Did you know that Volkswagen is a family-owned business, with the Porsche family owning more than 30% of the company’s shares, and that the Walton family owns more than half the shares of United States retail giant Wal-Mart?
In fact, family businesses are estimated to account for approximately 70% of global GDP annually and for more than 50% of jobs in most countries. And when the financial climate is tough, it is family businesses that tend to outperform their non-family counterparts.
These are some of the insights Nelson Mandela Metropolitan University’s Prof Shelley Farrington will be sharing in her inaugural lecture as a full professor on July 25.
“There is a lot of evidence to suggest that family-owned businesses account for the largest percentage of economic activity in the western world,” said Farrington, who is a founder member of NMMU‘s Family Business Unit and one of only a handful of South African researchers in the emerging field of family businesses. It is a field that has only been of interest to scholars for about 30 years.
Through her lecture, titled “Family Business: A legitimate scholarly field”, she hopes to introduce more people to the field, and increase the pool of South African researchers.
Predominantly overseas research into family businesses has indicated key differences between family-owned businesses and those not owned by families.
For a start, the psychology behind each is different: in a family-owned business, the family’s values are at the heart of the business. Where many businesses base their decision-making on predicted financial wealth, family businesses have more than financial gain or loss at stake, including the reputation of the family. Thus their decisions are also based on preserving the family’s “socio-emotional wealth”.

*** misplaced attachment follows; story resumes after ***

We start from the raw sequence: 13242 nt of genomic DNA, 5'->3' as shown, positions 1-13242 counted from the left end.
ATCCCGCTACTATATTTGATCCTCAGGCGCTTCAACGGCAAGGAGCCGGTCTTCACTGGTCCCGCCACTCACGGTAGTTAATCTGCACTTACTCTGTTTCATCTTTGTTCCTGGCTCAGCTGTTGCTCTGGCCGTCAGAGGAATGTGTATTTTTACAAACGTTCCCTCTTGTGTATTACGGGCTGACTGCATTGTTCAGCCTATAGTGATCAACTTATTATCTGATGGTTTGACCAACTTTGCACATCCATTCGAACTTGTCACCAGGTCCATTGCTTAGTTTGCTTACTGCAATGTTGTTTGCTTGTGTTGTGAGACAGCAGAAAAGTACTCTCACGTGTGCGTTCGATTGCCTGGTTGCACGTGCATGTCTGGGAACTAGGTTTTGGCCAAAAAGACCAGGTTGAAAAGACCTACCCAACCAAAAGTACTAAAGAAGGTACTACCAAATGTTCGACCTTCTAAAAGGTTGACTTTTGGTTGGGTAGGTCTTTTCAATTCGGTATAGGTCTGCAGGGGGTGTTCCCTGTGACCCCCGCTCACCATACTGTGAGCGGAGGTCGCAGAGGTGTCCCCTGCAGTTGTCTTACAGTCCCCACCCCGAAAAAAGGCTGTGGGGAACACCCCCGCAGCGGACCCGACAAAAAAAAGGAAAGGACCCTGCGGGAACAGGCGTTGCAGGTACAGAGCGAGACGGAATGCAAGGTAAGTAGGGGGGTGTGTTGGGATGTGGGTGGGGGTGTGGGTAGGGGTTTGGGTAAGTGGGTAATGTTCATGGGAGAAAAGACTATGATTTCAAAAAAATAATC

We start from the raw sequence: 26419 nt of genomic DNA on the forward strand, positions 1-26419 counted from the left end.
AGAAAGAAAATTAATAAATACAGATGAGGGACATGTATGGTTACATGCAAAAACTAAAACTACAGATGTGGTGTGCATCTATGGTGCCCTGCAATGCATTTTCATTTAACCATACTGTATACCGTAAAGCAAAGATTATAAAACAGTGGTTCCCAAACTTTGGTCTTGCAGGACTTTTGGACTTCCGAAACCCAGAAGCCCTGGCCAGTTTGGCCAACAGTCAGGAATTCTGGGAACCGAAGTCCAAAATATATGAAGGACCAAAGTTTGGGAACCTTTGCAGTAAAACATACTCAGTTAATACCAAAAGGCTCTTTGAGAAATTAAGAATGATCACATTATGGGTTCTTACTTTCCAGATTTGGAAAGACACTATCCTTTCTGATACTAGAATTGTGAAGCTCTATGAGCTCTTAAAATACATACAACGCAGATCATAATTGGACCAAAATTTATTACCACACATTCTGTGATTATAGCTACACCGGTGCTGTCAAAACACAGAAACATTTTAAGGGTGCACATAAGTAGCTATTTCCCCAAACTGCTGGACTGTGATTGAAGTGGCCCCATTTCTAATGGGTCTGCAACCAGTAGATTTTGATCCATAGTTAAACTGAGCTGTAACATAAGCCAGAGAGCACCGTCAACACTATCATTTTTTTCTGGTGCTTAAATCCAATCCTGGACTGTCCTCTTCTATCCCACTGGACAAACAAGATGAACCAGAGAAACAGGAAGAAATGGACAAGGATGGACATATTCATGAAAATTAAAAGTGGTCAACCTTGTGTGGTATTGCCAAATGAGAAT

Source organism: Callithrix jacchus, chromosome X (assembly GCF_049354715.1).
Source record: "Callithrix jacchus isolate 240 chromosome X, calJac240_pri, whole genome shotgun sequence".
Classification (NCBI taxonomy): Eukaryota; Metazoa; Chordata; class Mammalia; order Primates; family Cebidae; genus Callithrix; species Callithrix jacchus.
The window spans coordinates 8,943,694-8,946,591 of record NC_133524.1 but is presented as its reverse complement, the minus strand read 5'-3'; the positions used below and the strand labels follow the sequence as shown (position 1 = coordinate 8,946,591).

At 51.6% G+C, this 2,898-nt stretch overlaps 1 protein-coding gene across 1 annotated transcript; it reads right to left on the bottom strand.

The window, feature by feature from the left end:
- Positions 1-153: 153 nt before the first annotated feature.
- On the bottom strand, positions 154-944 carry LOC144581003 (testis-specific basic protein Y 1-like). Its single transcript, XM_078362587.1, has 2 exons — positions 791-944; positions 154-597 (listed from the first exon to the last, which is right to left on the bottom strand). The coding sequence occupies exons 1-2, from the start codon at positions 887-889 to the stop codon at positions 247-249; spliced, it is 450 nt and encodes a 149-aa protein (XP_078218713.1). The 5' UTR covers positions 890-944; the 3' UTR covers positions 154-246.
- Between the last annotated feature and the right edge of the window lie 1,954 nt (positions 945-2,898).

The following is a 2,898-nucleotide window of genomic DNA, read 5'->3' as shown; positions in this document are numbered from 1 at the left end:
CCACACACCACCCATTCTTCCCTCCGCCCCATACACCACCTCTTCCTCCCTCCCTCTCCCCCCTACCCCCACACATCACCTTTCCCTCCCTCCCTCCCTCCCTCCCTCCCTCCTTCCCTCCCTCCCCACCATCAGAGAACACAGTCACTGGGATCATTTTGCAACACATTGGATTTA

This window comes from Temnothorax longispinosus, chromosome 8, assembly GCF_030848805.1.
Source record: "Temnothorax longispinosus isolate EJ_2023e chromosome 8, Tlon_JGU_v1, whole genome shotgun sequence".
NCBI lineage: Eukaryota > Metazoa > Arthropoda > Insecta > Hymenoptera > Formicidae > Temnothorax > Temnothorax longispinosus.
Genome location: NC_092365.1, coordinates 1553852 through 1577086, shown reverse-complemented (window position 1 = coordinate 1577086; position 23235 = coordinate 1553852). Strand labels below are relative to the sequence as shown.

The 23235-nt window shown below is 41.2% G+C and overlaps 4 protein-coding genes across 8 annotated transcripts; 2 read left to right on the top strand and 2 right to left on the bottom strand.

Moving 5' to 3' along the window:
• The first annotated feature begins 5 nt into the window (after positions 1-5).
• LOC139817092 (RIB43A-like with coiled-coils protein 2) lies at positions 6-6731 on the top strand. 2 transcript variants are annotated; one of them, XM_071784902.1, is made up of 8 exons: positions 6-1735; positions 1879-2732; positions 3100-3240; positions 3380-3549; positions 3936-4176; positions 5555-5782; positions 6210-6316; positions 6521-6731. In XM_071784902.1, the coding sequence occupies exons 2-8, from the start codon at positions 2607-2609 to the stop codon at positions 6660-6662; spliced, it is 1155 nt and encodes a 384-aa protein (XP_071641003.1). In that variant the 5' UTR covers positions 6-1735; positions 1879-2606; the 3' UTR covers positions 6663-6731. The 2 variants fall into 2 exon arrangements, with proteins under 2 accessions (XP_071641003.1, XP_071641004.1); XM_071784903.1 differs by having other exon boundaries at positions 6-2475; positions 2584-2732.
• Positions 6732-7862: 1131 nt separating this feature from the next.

“A family-owned business generally won’t take a decision, no matter how profitable it could be, if it will affect the family’s reputation, as the family’s name or identity is associated with the business, and is linked with pride and confidence.”
Other factors that fall under the umbrella of “socio-emotional wealth” include the need for belonging, meeting family expectations, adhering to family values and fulfilling the family’s objectives.
Farrington said there was a “reciprocal influence of the family on the business and vice versa”.
“The affairs of the business are intertwined with the family and there are strong emotional overtones, among them love, hate and jealousy. The boundaries between the family and the business are often blurred.”
Farrington herself co-owned a family business in Plettenberg Bay with her two brothers for 13 years, so has first-hand knowledge into family-owned businesses. Her doctorate in business management, which she completed in 2009, was titled “Sibling partnerships in South African small and medium-sized family businesses”.
“Family businesses should be positioned as an independent field of study. More often than not, studies on family businesses form part of a broader study of management or marketing … I want to show that it’s a legitimate field of study on its own.”
In South Africa, Farrington said there was virtually no research on black African family-owned businesses, and this was an area she would like to pursue going forward. “The African culture would likely influence the way these businesses operate. I would like to compare their strategies for doing business, with the strategies of other cultures.”
She said most of the world’s research on family-owned businesses was in the United States, Europe and, increasingly, in South America and Asia.
Farrington, who is a National Research Foundation (NRF) rated researcher, was the Faculty of Business and Economic Sciences’ researcher of the year in both 2012 and 2013 and received an NMMU research excellence award in 2013.
She has authored or co-authored 39 national and international journal articles, and 80 conference papers, and is the co-author of a book titled “Starting and managing your own business”.
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Article source: http://mype.co.za/new/focus-on-family-businesses/72933/2016/07